Wilma. Andrew. Hugo. Betsy. Allison. All these are past names of hurricanes, some more well known than others. It was 1995 when a hurricane sharing my own name made an appearance in the U.S.
I lived through quite a few hurricanes as a child, most notably Hurricane Frederic in 1979, when I was 5. This storm tore apart the low-to-the-ground tree house Daddy had built for my brother and me and left a giant pine tree toppled onto our roof.
In 1985, Hurricane Elena swept through south Mississippi. Our home at the time didn’t have air conditioner, but losing power meant we lost the ability to use our multiple box fans. My nana, a widow since I was age 3, left her home in town and sheltered with our family in our house out in the country.
In early September 2005, days after Hurricane Katrina slammed into the Gulf Coast, some Cru staff–including my husband and I–joined a non-profit group serving people impacted by this storm.
Newly pregnant with Woodrow, barely able to keep in touch with my parents (whose cell phone coverage was nonexistent during the storm and spotty immediately after), I felt frustrated with helplessness. When I heard from my sister, who’d spoken with our parents, that Mama and Daddy had run out of ice and almost depleted their food supply following Katrina, I cried on the phone with her. Katrina pounded south Mississippi and south Alabama as much as the New Orleans area back in August 2005; my parents–and grandparents–went without power for many days. For a short time each day following the storm’s devastation, they’d run my grandparents’ gas generator so as to have a little time with the air conditioner. I felt paralyzed to do anything to help. Even if we drove from Orlando up to Mississippi, bringing food and water, we couldn’t buy any gasoline there to get back home.
So when the opportunity arose for a team of Cru staff to serve hurricane evacuees in Lafayette, Louisiana, Mike and I jumped on board. We linked up with a ministry helping to connect churches around the country with people rendered homeless due to Katrina. Church families participating in this program agreed to house (for free) a certain number of people in need in apartments for 3 months; they would also assist with food, accessing available government benefits, transportation, and job searches.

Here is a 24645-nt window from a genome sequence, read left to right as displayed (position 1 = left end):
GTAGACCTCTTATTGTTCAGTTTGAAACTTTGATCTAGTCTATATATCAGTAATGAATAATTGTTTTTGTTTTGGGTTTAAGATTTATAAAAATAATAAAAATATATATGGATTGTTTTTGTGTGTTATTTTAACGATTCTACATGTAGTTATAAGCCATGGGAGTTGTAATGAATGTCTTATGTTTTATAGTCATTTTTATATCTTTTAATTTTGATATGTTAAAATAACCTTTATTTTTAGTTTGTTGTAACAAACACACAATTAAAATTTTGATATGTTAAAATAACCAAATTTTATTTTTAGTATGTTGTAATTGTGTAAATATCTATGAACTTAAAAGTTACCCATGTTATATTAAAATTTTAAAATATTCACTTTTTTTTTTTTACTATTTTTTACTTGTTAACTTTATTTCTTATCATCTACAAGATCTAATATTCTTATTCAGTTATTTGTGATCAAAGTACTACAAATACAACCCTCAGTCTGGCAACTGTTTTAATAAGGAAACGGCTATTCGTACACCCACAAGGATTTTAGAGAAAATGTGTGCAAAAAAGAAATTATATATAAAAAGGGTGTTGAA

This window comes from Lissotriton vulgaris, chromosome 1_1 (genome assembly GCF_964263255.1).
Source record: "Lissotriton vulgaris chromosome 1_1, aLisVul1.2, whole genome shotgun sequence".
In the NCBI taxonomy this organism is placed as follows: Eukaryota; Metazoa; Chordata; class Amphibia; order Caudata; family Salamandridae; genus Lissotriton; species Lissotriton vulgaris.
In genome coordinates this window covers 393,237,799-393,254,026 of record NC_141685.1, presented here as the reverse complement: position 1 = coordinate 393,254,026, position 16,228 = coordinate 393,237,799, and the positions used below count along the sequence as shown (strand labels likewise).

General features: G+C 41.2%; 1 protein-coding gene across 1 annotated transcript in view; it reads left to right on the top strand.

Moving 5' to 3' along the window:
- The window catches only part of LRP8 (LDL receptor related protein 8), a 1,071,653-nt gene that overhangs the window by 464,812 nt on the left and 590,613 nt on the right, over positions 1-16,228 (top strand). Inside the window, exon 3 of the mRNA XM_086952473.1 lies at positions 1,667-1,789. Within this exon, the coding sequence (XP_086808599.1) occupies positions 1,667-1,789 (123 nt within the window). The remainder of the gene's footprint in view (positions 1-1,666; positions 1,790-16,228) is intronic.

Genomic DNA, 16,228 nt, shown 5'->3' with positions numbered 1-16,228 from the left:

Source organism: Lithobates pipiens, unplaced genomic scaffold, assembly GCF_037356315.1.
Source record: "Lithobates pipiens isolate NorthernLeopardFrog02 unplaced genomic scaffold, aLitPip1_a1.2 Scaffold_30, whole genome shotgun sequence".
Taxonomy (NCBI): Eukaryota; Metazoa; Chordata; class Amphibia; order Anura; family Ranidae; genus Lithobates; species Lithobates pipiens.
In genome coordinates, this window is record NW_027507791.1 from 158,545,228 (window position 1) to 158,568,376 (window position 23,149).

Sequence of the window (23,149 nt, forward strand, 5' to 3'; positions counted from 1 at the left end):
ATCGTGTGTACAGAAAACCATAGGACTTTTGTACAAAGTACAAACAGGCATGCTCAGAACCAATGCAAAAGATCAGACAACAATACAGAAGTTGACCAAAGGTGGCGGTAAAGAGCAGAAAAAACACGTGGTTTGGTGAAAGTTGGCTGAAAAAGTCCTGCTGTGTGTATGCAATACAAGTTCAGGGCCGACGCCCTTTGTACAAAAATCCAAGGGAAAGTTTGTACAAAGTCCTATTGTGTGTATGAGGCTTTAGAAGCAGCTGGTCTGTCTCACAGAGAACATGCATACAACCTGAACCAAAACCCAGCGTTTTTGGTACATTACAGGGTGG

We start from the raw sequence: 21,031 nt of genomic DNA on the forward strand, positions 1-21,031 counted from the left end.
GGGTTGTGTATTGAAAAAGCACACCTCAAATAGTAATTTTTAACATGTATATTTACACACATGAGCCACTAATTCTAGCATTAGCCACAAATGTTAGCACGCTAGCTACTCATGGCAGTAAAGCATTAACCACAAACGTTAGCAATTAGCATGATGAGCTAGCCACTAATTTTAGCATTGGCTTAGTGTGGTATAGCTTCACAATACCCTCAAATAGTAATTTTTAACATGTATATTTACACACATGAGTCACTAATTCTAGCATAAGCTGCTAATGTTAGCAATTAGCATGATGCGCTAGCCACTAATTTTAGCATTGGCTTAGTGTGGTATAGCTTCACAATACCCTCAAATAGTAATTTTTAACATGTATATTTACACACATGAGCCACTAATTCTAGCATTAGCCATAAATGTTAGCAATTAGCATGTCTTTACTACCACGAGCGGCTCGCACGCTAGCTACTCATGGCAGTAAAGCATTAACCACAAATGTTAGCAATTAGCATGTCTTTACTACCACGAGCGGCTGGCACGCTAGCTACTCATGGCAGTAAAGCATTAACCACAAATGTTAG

Our job was to coordinate the matching up of people with churches. Most all the churches volunteering to host people existed outside the state of Louisiana. And most all the people we met sheltering at the Cajundome in Lafayette didn’t want to leave their state. Who could blame them? But most churches in Louisiana were already at capacity, helping and serving those whose lives had just been invaded by this storm.
But the evacuees’ time at the Cajundome arena would soon come to a close, and these folks needed to find housing. We stayed 10 days and watched people (mostly from New Orleans) drive away in church vans and buses headed to Chicago, Little Rock, Georgia, and Texas.
Although rewarding in some ways, this work was intense and often stressful. I had multiple nightmares during our time in Lafayette; once I dreamed that the Finney family–mom, dad, a couple of teenage children, one of whom was diabetic–whom we’d dropped off at the bus station so they could travel to a sponsoring church in Marietta, GA, had missed their bus. In my dream, they were walking down highways and across bridges to get several states away, from Lafayette to Marietta. They’d shared with us that, after the hurricane, they’d walked out of New Orleans, where Mr. Finney worked as a bursar at Tulane University. I don’t remember how far they walked, or how they landed in Lafayette, but I woke up in a panic, thinking we needed to jump in our rented mini-van and go find that family walking their way to Georgia.
Today, though, over 12 years after Hurricane Katrina, my family and I face a different storm. Hurricane Irma has already begun to make its presence known, and the four of us will evacuate from our home in central Florida this afternoon. Starting out with a full tank of gasoline, we’ll set our course for south Mississippi, to stay with my parents. There’s stress involved in this, too, but our boys are excited to visit Grandma and Grandpa.
I’ll bring some photo albums, baby books, home school gear, along with the basics we’d need for a quick road trip. We don’t know what we’ll find when we return, but stuff is replaceable.
No matter the circumstances–storms within or storms without–I want to turn to Jesus and cling to Him in any of life’s storms. No matter their names.
Nahum 1:7 The Lord is good,
a refuge in times of trouble…